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Joz Norris

  • Tape 132: New Comedy Special

Hello! I hope you’re all well. May God bless you and keep you (what? What am I on about? I dunno.)

I’m going to get right to it this week, because I’m doing a lot of scurrying around plugging stuff, and am scribbling this down on the back of a napkin in between bouts of promo (“Get back here!” bellows the algorithm down the stairs, “we need you to tweet about this thing again or nobody’s going to see it! Don’t make me come down there!”)

So yes, it’s true, my award-winning 2019 show Joz Norris Is Dead. Long Live Mr Fruit Salad. has finally made its belated arrival on the internet as a comedy special filmed by the wonderful folks at indie production label Go Faster Stripe. We filmed it at Moth Club last summer and I was so thrilled to revisit it one last time. If you missed it back in the day (or even if you saw it and loved it and want to watch it again!), you can see the whole thing here:

I’ll be honest, guys, I’d absolutely love it if you showed your appreciation for this show by sharing it far and wide. Only if you want to and don’t feel it would jeopardise your standing with your cool friends, of course, but if you saw this show once upon a time and liked it, or if you watch it now and like it, I’d love you to share it around and encourage other people to see it. It remains one of the best things I’ve made (and is still probably the most successful thing, in terms of tangible accolades), and I’d love to feel like it found a genuine appreciative audience in its final resting place as a Youtube video, so any help spreading the word to other fans of weird, disintegrating comedy would be much appreciated.

For those who missed the show back in the day, perhaps a brief primer is in order (although I’m working with Chris Evans at Go Faster Stripe on a little bonus thing we’ll be selling on his online store to coincide with the release which will fill in all the background info on the show, so watch this space for that…)

I made this show back in 2019 with help from comedy legends Ben Target (who co-performs it during a couple of crucial sequences, and fed in a bunch of really brilliant ideas) and Alex Hardy, who directed it. It was the first time a show of mine had any real impact on the wider comedy world, and I think it’s because it’s the first show I really worked at. The ones up to then were decent, veering towards good in places, but I made all of them simply because “it was what I did” – every year I’d take the thoughts and skits and daft ideas I’d had over the year and parcel them up together as a “show” and go up to Edinburgh and use it as an excuse to show off, and that was pretty much it.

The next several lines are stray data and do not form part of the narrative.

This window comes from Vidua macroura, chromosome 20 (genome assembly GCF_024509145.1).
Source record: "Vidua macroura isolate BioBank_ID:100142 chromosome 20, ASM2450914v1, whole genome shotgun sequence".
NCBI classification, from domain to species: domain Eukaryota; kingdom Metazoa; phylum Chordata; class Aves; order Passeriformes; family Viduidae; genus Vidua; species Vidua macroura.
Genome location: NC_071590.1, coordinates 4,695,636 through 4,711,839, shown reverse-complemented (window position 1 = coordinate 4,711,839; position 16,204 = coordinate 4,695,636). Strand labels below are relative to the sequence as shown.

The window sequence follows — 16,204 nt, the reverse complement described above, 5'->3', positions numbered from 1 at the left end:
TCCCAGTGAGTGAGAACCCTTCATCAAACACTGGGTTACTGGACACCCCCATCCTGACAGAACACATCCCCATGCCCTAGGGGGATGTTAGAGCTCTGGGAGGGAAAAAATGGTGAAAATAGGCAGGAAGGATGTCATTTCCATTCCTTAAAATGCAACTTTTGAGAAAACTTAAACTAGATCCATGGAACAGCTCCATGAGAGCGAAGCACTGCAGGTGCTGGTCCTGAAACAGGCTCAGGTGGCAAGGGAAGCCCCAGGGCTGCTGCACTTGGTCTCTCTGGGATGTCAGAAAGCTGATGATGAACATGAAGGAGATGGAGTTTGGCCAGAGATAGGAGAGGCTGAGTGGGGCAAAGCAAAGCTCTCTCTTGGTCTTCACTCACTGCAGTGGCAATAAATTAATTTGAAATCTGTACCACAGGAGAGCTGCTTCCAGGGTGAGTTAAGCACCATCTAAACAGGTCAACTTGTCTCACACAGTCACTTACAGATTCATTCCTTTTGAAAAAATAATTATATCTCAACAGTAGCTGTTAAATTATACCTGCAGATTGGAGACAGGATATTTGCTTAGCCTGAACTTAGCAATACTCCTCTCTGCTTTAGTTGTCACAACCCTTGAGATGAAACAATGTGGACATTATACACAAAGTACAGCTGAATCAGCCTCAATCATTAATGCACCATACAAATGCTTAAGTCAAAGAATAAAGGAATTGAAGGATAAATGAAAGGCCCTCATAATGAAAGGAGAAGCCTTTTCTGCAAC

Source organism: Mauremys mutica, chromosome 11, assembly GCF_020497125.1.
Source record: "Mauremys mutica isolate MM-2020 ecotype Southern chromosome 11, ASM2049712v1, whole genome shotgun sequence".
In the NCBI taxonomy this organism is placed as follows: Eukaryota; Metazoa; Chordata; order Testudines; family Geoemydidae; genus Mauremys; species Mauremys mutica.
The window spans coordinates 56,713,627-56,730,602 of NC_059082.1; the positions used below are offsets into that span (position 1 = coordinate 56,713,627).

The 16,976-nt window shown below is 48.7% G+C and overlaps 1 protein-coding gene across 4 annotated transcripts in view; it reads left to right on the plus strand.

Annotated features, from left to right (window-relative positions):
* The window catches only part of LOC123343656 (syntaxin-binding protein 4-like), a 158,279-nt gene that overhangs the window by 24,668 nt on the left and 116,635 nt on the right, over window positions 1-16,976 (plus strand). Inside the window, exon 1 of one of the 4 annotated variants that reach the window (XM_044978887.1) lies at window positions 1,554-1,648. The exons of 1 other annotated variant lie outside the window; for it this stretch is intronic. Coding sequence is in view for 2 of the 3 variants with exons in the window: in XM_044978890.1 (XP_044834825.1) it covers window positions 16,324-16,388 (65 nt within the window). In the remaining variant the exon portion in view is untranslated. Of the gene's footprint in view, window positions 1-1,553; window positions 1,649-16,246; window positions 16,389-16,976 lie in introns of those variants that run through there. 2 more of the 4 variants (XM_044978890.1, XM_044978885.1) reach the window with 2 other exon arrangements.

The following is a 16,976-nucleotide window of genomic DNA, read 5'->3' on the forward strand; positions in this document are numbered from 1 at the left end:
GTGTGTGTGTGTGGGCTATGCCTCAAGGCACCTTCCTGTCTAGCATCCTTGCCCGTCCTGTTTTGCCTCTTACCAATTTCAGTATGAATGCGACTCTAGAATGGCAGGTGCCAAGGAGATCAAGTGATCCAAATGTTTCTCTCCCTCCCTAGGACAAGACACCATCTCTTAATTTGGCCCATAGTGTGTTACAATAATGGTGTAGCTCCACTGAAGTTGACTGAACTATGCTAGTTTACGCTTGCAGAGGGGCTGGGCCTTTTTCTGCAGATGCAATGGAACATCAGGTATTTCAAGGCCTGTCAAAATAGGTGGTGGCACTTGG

When I went through some personal difficulties that made me stop enjoying live performance, I was worried I wouldn’t be able to do this thing that I loved any more. That scared me, because I knew it was the thing I wanted to do with my life, but I knew I hadn’t been putting enough effort in – it had been enough for me to just do daft stuff and then shrug it off if people didn’t get it. “Oh well,” I’d say to myself, “it’s all good fun.” That didn’t feel like enough any more – I wanted to make something really good, to prove to myself that I could do this. I wanted to find my way back towards finding some joy onstage, to prove to myself that I could overcome the things in my life I was finding challenging.

I think it ended up deciding the trajectory of my life ever since, weirdly. I’d spent a few years scrabbling around trying to make shows, but the world had never really paid much attention to them. I wonder whether in some way I was beginning to toy with the idea that maybe I should be doing something else. Then that show caught fire, and it led to radio work, and acting work, and writing work. And while my efforts to keep telling more stories and making more nonsense are an ongoing project to this day, I think that show proved to me, and to others, that I could do it. It’s still the thing I look back on and think “Thank God I figured out how to do this properly at just the exact moment where I really needed to.” I suppose, by definition, those end up being the moments where you do just that.